A historic weather front that battered a wide swath of Southern California with shocking snowfall, record rainfall and flooding loosened its grip on Sunday — but more severe weather is expected this week.
Tens of thousands of Americans braced for dangerous conditions, from snowstorms in Michigan to tornadoes in Texas.
In California, a new storm is forecast to bring rain and snow as early as Sunday night, the National Weather Service said. Snow won’t reach the edge of coastal cities in recent days, but this week’s forecast for Los Angeles calls for high temperatures in the low 50s — 15 degrees below normal.
About 75,000 homes and businesses in the state were without power Sunday after days of strong winds, rain and snow toppled trees and downed power lines.
Forecasters at the Weather Service in Los Angeles said, “A significant storm has produced historic rainfall and snow over the past few days at elevations where snow is rarely seen.”
Meteorologist Mark Moide said the winter storm will move out of Southern California this morning and there will be a brief break in the weather, but rain and mountain snow are expected to return Monday through Wednesday.
• More than 7 inches of rain fell in Ventura County, northwest of Los Angeles, causing flash flooding that stranded cars on roadsides Saturday.
• Los Angeles Fire Department ground and air crews rescued four people and five animals from flooding in Encino, California, about 25 miles northwest of downtown Los Angeles.
• At the height of the storm, up to 10 inches of rain fell in low-lying areas and more than 5 feet of snow fell in some mountainous areas.
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Michigan struggles with outages, braces for next storm
More than 300,000 homes and businesses were in the dark across Michigan on Sunday, days after storms knocked out power to 1 million customers. Another round of severe weather could move into the region on Monday.
The weather service said the “possibility of strong winds continues” along with sleet, freezing rain and heavy snow. The weather service in Grand Rapids, Michigan, warned that more power outages were possible and travel would be disrupted.
“WORST: Additional freezing rain and snow accumulation expected Monday,” the weather service tweeted. “Good: Accumulations should be low and north of snowstorm-affected areas.”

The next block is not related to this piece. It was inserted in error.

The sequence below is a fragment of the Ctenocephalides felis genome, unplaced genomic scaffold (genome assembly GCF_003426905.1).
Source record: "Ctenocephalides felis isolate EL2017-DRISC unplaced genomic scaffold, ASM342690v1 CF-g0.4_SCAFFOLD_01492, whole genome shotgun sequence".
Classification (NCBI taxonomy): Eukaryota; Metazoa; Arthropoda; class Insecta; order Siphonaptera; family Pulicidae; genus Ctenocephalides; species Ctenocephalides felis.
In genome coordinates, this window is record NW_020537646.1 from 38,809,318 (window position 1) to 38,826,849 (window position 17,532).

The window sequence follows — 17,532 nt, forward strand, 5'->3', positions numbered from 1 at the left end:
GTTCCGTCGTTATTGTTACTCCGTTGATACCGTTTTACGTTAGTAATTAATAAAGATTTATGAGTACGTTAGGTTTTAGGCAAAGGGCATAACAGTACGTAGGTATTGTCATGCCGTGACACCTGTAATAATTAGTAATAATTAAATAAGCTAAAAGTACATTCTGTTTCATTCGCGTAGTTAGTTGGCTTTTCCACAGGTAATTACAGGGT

High wind watches and warnings were extended to more than 60 million Americans from Ohio to New Mexico. Severe thunderstorms with winds of up to 75 mph were expected to move across the eastern Texas panhandle through parts of Oklahoma and into the western Ozarks region.
“A terrico is forecast with widespread damaging winds and embedded swaths of significantly stronger winds,” said forecaster Roger Edwards of the Weather Service’s Storm Prediction Center. Derechos carry more wind and move faster in a straight line.
A few tornadoes are also possible “with the potential for significant/EF2+ damage,” Edwards said. An EF2 tornado has sustained winds of up to 135 mph.
A combination of warm atmospheric river air and cold air from Alaska conspired to bring a dusting of snow to the high desert regions of Southern California valleys on Saturday, the National Weather Service said.
Rare snow fell Saturday in Rancho Cucamonga and Fontana in San Bernardino County. The mountains around Santa Clarita, north of Los Angeles, were white, with snow up to 1,000 feet from the mountains. The snow also caught residents of the inner suburbs by surprise.
In the mountains, the University of California, Berkeley, Central Sierra Snow Lab said four-day totals reached 56 inches near Donner Summit in the Sierra Nevada.
“Several sizable storms are expected to drop another 5-10 feet tomorrow and the snow will return!” The lab tweeted.
Downtown Los Angeles saw 2.29 inches of rain on Friday, making it the wettest February day in 20 years, according to AccuWeather. The single-day rainfall was 20 times more than the total of 0.10 inches in the past three Februarys.
Southern California has seen days of unprecedented storms — San Diego issued its first blizzard warning on Friday and Los Angeles issued its first in 34 years. In Northern California, the San Francisco Bay Area saw a light dusting of snow, while Yosemite National Park was closed until March 1 due to wintry weather.
It’s not just California that is experiencing unusually cold weather as we approach March.
Tasty spring training games in Arizona and a cozy stroll down The Strip in Las Vegas are a hit this year as Pacific storms roll in from the north to the east.
The high temperature won’t climb above 65 degrees until Saturday in Phoenix, the heart of the 15-team Cactus League, which helps thousands of baseball fans escape the cold every year.
Las Vegas, another desert city blessed with frequent sunshine, is expected to welcome the arrival of March with showers and a high of 49 on Wednesday before climbing into the 60s on Saturday.
By then, Los Angeles residents will be able to ditch the parkas, but not the sweaters, as the mercury will only reach 65 degrees, thanks to a new cold front that will keep temperatures below normal for several days in March.
Contributed by: Associated Press